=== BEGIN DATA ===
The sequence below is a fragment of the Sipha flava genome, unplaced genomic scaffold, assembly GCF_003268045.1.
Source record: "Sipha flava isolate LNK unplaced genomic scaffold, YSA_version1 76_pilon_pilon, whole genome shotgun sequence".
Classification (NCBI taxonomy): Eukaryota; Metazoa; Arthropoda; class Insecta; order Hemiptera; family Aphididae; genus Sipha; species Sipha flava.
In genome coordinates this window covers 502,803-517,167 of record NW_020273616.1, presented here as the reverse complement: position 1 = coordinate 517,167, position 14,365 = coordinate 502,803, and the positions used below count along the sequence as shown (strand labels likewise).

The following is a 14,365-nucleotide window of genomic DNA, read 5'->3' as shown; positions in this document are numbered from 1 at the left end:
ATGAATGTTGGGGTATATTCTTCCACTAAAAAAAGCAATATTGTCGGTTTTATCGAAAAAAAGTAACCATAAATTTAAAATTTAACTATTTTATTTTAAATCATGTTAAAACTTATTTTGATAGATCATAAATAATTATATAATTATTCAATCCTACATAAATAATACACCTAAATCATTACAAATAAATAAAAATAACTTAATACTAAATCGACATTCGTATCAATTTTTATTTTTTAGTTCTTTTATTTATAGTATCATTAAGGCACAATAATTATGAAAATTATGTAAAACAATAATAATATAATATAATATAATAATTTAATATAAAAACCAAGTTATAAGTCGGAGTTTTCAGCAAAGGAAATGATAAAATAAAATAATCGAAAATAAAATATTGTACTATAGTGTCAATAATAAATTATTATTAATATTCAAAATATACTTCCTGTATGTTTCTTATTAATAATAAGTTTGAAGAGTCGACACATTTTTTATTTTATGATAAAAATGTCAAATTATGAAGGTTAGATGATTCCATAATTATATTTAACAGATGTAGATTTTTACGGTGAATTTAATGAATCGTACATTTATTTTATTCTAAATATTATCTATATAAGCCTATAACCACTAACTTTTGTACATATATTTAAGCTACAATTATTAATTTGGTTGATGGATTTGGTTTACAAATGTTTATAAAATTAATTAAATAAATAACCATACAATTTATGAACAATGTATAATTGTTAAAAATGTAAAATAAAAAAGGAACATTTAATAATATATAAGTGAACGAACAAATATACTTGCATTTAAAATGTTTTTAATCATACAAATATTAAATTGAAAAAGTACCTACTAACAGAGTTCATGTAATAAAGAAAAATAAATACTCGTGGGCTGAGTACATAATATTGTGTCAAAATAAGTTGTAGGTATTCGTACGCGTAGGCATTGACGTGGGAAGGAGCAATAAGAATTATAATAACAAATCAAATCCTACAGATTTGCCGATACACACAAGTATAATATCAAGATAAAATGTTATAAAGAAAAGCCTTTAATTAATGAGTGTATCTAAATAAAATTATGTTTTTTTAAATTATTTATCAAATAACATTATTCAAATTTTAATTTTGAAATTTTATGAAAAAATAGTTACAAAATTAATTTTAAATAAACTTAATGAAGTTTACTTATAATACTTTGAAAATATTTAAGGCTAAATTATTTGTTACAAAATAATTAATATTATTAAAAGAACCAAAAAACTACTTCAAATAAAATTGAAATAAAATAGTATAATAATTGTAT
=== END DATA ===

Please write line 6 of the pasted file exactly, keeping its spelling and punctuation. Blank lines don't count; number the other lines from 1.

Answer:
ATGAATGTTGGGGTATATTCTTCCACTAAAAAAAGCAATATTGTCGGTTTTATCGAAAAAAAGTAACCATAAATTTAAAATTTAACTATTTTATTTTAAATCATGTTAAAACTTATTTTGATAGATCATAAATAATTATATAATTATTCAATCCTACATAAATAATACACCTAAATCATTACAAATAAATAAAAATAACTTAATACTAAATCGACATTCGTATCAATTTTTATTTTTTAGTTCTTTTATTTATAGTATCATTAAGGCACAATAATTATGAAAATTATGTAAAACAATAATAATATAATATAATATAATAATTTAATATAAAAACCAAGTTATAAGTCGGAGTTTTCAGCAAAGGAAATGATAAAATAAAATAATCGAAAATAAAATATTGTACTATAGTGTCAATAATAAATTATTATTAATATTCAAAATATACTTCCTGTATGTTTCTTATTAATAATAAGTTTGAAGAGTCGACACATTTTTTATTTTATGATAAAAATGTCAAATTATGAAGGTTAGATGATTCCATAATTATATTTAACAGATGTAGATTTTTACGGTGAATTTAATGAATCGTACATTTATTTTATTCTAAATATTATCTATATAAGCCTATAACCACTAACTTTTGTACATATATTTAAGCTACAATTATTAATTTGGTTGATGGATTTGGTTTACAAATGTTTATAAAATTAATTAAATAAATAACCATACAATTTATGAACAATGTATAATTGTTAAAAATGTAAAATAAAAAAGGAACATTTAATAATATATAAGTGAACGAACAAATATACTTGCATTTAAAATGTTTTTAATCATACAAATATTAAATTGAAAAAGTACCTACTAACAGAGTTCATGTAATAAAGAAAAATAAATACTCGTGGGCTGAGTACATAATATTGTGTCAAAATAAGTTGTAGGTATTCGTACGCGTAGGCATTGACGTGGGAAGGAGCAATAAGAATTATAATAACAAATCAAATCCTACAGATTTGCCGATACACACAAGTATAATATCAAGATAAAATGTTATAAAGAAAAGCCTTTAATTAATGAGTGTATCTAAATAAAATTATGTTTTTTTAAATTATTTATCAAATAACATTATTCAAATTTTAATTTTGAAATTTTATGAAAAAATAGTTACAAAATTAATTTTAAATAAACTTAATGAAGTTTACTTATAATACTTTGAAAATATTTAAGGCTAAATTATTTGTTACAAAATAATTAATATTATTAAAAGAACCAAAAAACTACTTCAAATAAAATTGAAATAAAATAGTATAATAATTGTAT